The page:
Lovell RoomFISHER ARTIST JASON SCRIBNER exibits work at the Fort George Lovell Room over Fisher Poet weekend. Born and raised in Portland, Oregon, Jason Scribner is a Commercial Fisherman in Bristol Bay, Alaska. During their luminous summer months, he works long hours harvesting wild and sustainable Sockeye Salmon while squatting in an abandoned cannery known as “Graveyard Point.” After the sudden loss of his father during the 2013 fishing season, Jason began painting on self-collected remnants of wood. Applying layers of distressed paint, while simultaneously reviving life into an expiring substance. The desolate grandeur of the Alaskan landscape would be a direct reflection of the material and visions being poured onto them, which serves as an expression of loss, process, and recovery.

Photo Journalist Karen Ducey

at KALALife at Sea

Heaving sledgehammers, two crew members begin a frigid January morning in 1995 by smashing a coat of frozen sea spray from the bow of the Polar Lady during opilio crab season in the Bering Sea. An iced-over boat can become dangerously top-heavy in rough seas and roll over. After four or so hours of sleep deckhands rise, beat ice off the boat with baseball bats and sledgehammers, and begin fishing. Crab fishing in the Bering Sea is considered to be one of the most dangerous jobs in the world...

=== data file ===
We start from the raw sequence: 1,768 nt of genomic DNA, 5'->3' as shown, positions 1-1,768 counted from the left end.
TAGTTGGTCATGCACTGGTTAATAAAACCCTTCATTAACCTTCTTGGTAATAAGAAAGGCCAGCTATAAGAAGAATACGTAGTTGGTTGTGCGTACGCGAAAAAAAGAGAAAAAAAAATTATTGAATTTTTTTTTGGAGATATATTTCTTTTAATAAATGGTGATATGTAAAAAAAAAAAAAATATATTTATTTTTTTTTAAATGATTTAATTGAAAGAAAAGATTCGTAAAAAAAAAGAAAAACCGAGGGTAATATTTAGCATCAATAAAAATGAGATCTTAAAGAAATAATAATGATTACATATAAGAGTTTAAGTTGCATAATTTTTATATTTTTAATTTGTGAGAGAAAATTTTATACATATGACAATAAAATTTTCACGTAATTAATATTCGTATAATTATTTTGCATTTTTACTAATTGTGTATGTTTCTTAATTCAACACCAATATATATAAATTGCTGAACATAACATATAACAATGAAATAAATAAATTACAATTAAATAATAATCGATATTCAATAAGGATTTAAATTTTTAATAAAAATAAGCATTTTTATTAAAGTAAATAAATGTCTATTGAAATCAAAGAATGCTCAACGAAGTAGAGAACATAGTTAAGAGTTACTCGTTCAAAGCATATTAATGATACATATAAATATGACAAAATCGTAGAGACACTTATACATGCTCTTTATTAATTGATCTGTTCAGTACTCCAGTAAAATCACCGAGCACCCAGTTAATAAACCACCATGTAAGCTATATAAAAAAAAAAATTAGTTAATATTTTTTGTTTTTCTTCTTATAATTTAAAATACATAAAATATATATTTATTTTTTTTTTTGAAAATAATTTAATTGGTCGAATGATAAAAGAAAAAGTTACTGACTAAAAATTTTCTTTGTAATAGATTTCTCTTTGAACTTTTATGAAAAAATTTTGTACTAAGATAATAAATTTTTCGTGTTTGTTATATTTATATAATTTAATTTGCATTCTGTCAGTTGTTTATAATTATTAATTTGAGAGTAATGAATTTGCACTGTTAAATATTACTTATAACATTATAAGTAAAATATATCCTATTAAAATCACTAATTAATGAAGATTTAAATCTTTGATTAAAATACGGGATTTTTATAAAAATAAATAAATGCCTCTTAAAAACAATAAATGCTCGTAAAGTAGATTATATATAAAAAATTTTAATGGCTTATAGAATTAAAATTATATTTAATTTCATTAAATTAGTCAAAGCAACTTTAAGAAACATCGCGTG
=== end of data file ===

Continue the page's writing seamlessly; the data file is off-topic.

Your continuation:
KALA welcomes Karen Ducey for Fisher Poet Weekend.

Ducey is documentary photographer who spent a decade working as a com-

mercial fisherman on boats from the Bering Sea through

Bristol Bay, Kodiak, Prince William Sound and Southeast Alaska. Her work captures the true grit of life at sea and the people, labor and landscape